Last Friday we had an issue in production: we have a very simple web application with one single page on our intranet that consumes an array of web services. These web services talk to a back end SQL Server.
All in all this is a very typical scenario and like most companies with .NET technology we have web applications using ASP.Delegation in the intranet, the only particular point regarding this web page is that it is called inside an old legacy windows application (not a .NET app). For remote users, this old legacy application is used via Terminal Services.
For our remote users also, the application didn’t work and our DBA was registering a bunch of anonymous requests coming from the web server box…
On the other hand we set up our web services tracing to debug and were able to see the end user credentials on each HTTP request, so the end user had managed to authenticate using Integrated Windows Security on our web box and the web service trying to open a SQL connection to the back end.
We used impersonation and Integrated Windows Authentication on our web application and web services (this is an intranet after all). ASP.NET impersonation gave us the chance to restrict the access on the back end based on AD groups and at the same time gave us the ability to audit the user’s actions to a very fine grained degree (user name).
The PROBLEM with our Windows XP Pro desktop users
The application worked for our desktop users if and only if they had logged off and on their desktops in the past 48 hours. If the desktops users hadn’t logged on for a while, like me, that I lock my computer instead of logging myself off, the application didn’t work either and the sql box passed an anonymous login attempt back to our web tier. The web services then passed a SOAP Exception with the NT Service/Anounymous user error message to our web app…
System.Web.Services.Protocols.SoapException: Server was unable to process request. —> System.Data.SqlClient.SqlException: Login failed for user ‘NT AUTHORITY\ANONYMOUS LOGON’.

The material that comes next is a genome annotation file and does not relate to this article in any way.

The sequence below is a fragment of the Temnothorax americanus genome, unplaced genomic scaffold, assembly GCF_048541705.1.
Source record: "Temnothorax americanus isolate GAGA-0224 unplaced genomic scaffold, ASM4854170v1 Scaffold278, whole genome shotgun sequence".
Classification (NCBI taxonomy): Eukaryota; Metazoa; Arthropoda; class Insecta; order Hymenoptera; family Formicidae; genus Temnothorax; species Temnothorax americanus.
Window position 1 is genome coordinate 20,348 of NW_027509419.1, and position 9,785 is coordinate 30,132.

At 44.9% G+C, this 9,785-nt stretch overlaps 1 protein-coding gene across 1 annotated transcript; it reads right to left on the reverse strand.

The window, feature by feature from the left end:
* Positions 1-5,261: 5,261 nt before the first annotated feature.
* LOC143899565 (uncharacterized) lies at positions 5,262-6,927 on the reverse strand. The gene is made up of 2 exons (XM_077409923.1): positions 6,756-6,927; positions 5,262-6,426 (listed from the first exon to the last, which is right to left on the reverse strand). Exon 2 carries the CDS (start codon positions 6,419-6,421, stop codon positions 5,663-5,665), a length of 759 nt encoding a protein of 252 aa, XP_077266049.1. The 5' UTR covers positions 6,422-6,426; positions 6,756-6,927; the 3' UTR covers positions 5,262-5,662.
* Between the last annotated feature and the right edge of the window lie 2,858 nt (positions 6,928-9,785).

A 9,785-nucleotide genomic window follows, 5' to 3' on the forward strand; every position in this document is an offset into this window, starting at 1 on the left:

At first we thought it was the same problem, but it turns out the TS users couldn’t use the application even when they logged of and back on, not even when the TS server was restarted, hrm….
By dividing and conquering we applied the kerbtray.exe tool on our web server and one of the desktops and enabled Kerberos logging on both boxes. We noticed that when the application worked the user logged in the web server box used Kerberos, but after a few days the logging defaulted to NTML.
SOLUTION for the Windows XP Pro Desktops
It turns out this was a bug in the kerberos.dll running on Windows XP SP2, SP3 has this problem solved. More information can be found on this MSDN thread. Also the hotfix for Windows XP Professional SP2 can be found on this Microsoft Knowledge Base article. Although this article describes a different problem the hotfix provided here contains the fixed kerberos dll.
There are quite a bit of articles regarding ASP.NET delegation
And quite a few MSDN forum threads, like this one I initiated and has a heated discussion with the moderator, my fault most of it.
The best resources I have found so far, and I hope this digested summary will help you if you have the same double/triple hop issue, are:
Ken Schaefer’s blog post regarding IIS and Kerberos Part 5 – Protocol Transition, Constrained Delegation, S4U2S and S4U2P.
Keith Brown’s article on MSDN: Credentials and Delegation
nunos’s Blog: Concerning the credentials double hop issue
and the best of all is a webcast by Yung Chou *all kudos to his explanation of Protocol Transition*
MSDN Webcast: Getting Delegation to Work with IIS and ASP.NET:
The Ins and Outs of Protocol Transition (Part 1 of 2) (Level 300)
This webcast specifically helped us troubleshooting and fixing the second part of our problem, our failed connection when the end users connected remotely via terminal servers.
I’ll post more of the problem and the resolution on Part II…